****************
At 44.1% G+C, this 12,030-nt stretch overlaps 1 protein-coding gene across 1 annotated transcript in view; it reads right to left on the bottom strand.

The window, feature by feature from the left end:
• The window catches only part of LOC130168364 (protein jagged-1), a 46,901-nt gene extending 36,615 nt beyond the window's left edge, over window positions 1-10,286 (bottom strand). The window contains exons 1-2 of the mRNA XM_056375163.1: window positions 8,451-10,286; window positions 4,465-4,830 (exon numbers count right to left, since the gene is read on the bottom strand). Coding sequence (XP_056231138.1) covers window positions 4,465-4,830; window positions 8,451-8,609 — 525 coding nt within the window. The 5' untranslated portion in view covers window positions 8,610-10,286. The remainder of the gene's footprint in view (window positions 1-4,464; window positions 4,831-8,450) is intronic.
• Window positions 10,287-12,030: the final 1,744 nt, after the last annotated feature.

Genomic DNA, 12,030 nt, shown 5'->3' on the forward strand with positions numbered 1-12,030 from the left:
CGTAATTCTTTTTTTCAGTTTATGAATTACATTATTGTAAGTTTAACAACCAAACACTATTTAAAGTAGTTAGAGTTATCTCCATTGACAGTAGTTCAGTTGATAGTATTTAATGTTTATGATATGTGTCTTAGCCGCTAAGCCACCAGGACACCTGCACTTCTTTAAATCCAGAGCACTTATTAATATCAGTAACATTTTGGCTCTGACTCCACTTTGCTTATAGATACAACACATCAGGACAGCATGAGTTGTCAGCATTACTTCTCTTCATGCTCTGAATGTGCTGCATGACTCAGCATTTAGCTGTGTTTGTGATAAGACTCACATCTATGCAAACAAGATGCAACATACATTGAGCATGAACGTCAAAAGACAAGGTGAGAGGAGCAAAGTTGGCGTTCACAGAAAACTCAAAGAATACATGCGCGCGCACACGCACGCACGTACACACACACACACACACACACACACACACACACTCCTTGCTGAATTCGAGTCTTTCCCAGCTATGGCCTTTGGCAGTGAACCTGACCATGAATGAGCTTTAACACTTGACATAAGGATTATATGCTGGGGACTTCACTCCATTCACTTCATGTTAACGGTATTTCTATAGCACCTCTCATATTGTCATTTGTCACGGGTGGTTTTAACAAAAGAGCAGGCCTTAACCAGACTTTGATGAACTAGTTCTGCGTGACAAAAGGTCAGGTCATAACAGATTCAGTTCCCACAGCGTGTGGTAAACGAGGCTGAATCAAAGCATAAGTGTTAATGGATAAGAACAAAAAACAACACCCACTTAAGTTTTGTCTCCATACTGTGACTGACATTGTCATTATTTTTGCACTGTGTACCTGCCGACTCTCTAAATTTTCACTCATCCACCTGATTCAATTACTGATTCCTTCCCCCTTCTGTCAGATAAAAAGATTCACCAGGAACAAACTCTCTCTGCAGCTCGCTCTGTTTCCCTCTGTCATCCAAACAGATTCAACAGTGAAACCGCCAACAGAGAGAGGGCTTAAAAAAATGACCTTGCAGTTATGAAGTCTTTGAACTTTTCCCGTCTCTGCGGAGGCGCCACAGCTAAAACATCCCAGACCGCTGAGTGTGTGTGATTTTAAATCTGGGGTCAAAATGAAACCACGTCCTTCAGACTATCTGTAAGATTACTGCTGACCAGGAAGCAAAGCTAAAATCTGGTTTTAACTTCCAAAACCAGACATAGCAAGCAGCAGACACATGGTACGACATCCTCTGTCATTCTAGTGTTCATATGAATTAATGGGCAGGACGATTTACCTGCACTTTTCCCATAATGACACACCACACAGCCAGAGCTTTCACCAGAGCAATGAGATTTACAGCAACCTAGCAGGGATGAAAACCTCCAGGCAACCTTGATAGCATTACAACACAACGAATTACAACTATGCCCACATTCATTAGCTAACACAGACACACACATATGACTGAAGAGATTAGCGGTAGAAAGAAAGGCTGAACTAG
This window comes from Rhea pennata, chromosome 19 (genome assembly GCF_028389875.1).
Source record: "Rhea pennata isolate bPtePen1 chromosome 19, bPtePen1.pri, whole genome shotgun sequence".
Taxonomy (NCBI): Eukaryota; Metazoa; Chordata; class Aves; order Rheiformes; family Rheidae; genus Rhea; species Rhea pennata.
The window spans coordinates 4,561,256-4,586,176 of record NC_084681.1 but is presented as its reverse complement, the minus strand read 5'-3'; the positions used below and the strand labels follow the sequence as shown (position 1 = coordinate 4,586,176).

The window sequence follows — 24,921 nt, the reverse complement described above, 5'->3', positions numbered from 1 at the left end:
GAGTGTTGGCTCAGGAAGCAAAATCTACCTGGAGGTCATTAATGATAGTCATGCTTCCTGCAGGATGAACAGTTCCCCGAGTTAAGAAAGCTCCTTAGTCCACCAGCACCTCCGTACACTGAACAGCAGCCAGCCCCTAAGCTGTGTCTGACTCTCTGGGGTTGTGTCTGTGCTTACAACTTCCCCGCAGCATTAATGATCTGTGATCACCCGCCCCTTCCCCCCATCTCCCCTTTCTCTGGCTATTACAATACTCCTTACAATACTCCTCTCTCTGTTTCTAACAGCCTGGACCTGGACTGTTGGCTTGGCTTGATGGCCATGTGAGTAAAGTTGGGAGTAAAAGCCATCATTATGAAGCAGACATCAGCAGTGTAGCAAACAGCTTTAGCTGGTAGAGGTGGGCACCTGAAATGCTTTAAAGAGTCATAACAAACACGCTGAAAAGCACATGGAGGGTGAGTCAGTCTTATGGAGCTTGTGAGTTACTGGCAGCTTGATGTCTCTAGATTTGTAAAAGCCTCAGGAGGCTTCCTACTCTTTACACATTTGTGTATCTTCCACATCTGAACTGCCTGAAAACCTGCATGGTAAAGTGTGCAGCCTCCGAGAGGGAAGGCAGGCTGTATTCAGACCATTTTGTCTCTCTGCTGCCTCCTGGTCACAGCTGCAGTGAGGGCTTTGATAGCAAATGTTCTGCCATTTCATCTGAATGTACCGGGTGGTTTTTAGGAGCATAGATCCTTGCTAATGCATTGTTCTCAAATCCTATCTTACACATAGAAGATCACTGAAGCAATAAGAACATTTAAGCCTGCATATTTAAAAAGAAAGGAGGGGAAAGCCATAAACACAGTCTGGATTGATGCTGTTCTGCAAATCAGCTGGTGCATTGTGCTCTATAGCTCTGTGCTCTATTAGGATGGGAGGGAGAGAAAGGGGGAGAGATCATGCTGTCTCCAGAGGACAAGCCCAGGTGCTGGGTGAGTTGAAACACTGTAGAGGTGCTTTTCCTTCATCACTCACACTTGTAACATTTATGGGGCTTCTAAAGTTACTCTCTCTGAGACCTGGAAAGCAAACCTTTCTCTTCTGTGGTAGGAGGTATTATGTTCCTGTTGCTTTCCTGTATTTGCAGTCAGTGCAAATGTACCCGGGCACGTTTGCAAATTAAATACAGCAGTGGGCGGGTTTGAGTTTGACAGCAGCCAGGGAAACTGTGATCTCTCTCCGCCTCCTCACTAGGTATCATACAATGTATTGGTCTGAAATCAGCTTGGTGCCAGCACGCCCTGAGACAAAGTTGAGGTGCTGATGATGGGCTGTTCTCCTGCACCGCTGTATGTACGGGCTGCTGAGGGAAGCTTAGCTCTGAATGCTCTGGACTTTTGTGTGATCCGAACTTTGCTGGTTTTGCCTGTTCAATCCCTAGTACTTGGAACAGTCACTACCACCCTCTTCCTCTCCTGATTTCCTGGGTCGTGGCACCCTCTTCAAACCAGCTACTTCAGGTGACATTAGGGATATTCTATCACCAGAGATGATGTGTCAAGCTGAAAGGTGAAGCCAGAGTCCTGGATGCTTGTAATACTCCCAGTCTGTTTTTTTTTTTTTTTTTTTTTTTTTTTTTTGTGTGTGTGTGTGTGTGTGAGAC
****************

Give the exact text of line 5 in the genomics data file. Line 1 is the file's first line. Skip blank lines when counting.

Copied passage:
Genomic DNA, 12,030 nt, shown 5'->3' on the forward strand with positions numbered 1-12,030 from the left: